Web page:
Written by Richard Lowe

On October 11th I was reading my email as usual when I opened one which stated something so unbelievable that I had to read it three times. I will admitrepparttar news was nothing compared torepparttar 133594 events going on inrepparttar 133595 rest ofrepparttar 133596 world (the September 11th terrorist attack and aftermath). However, it was very welcome nonetheless.

Microsoft has changed their policy on retiring certifications.

If you will remember, over a year ago Microsoft had announced thatrepparttar 133597 Windows NT 4.0 certifications were being retired on December 31st, 2001. This meant that everyone who had slaved for months or even years to pass their exams had to rush to takerepparttar 133598 new exams forrepparttar 133599 newest operating system (Windows 2000).

Needless to say, this announcement caused quite a stir in much ofrepparttar 133600 computer industry. There were hundreds of thousands of MCSE's, and all of them were effected by this decision. What made it even worse wasrepparttar 133601 fact that most of us were not even upgrading to Windows 2000 anytime inrepparttar 133602 near future. Thus, we had to get certified yet we didn't really need to get certified to do our jobs.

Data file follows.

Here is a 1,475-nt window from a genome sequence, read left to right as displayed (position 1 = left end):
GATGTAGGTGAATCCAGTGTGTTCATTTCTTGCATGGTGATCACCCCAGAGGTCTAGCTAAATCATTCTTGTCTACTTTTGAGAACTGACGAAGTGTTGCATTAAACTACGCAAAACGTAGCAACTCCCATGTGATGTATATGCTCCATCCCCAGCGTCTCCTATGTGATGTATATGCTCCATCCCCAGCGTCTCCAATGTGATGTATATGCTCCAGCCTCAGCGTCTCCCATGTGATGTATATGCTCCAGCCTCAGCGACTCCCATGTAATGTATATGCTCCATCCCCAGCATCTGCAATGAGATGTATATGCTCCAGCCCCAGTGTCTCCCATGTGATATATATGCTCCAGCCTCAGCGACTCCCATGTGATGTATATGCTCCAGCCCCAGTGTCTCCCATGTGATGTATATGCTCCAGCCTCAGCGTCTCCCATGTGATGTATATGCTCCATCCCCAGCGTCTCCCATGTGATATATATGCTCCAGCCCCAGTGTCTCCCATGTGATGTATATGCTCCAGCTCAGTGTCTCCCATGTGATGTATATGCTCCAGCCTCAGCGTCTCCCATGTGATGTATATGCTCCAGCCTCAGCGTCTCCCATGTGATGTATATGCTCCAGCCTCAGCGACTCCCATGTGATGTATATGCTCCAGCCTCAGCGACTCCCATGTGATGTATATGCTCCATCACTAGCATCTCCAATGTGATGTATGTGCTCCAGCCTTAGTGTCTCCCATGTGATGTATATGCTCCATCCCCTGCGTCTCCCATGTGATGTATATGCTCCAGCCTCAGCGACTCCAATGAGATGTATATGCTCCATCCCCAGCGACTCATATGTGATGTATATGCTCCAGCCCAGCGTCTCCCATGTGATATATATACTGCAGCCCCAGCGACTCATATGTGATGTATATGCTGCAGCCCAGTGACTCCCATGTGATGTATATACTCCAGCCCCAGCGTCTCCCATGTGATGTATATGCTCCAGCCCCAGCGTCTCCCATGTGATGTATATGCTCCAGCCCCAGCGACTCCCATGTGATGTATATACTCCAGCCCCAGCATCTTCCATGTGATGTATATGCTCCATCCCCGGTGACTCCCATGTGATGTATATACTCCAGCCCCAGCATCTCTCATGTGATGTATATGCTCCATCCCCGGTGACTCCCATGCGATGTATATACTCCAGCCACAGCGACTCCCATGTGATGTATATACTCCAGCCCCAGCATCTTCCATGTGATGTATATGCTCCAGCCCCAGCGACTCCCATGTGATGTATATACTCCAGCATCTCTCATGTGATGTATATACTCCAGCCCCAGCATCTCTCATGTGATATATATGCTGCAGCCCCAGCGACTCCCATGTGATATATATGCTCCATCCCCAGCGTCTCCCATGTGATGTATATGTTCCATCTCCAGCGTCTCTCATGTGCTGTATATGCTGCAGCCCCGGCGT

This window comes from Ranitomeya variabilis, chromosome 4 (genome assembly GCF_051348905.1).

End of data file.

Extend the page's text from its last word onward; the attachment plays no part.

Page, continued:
There were quite a few annoucements. The two regarding MCSE's state exactly what I had suggested in a previous article "Microsoft's ^@&^#&@ W2K MCSE Policy", so I was very happy indeed.


...on Windows NT 4.0, which designatesrepparttar 133603 related certification as based on Windows NT 4.0. This designation applies torepparttar 133604 following certifications: MCP, MCSE, MCSE+I, MCP+I, and MCP+Site Building. Thus, this MCSE would formally be called "MCSE on Windows NT 4.0."

...on Microsoft Windows 2000, which designatesrepparttar 133605 related certification as based on Windows 2000, Windows XP Professional, or Windows Server .NET. This designation applies torepparttar 133606 following certifications: MCP, MCSE, MCSA, and MCDBA (except forrepparttar 133607 latter, it's called "MCDBA on SQL Server 2000" instead). Here, this MCSE would formally be called "MCSE on Microsoft Windows 2000."

The bottom line is simple. Those of us who haverepparttar 133608 MCSE certification do not need to worry about losing it atrepparttar 133609 end ofrepparttar 133610 year. It also makes things much easier for me as an employer - now I will be able to look at a certification and get a little more information. Instead of just finding out someone is an expert on Microsoft operating systems, I will now find out exactly which operating system.

Microsoft also added a new certification, called MCSA, or Microsoft Certified Systems Administrator. This certification is great news, as it provides something between MCP and MCSE. Why is this necessary? The new MCSE for Windows 2000 is a very tough exam and it might take someone (especially those of us who work for a living) quite some time to get it done.

Cont'd on page 2 ==>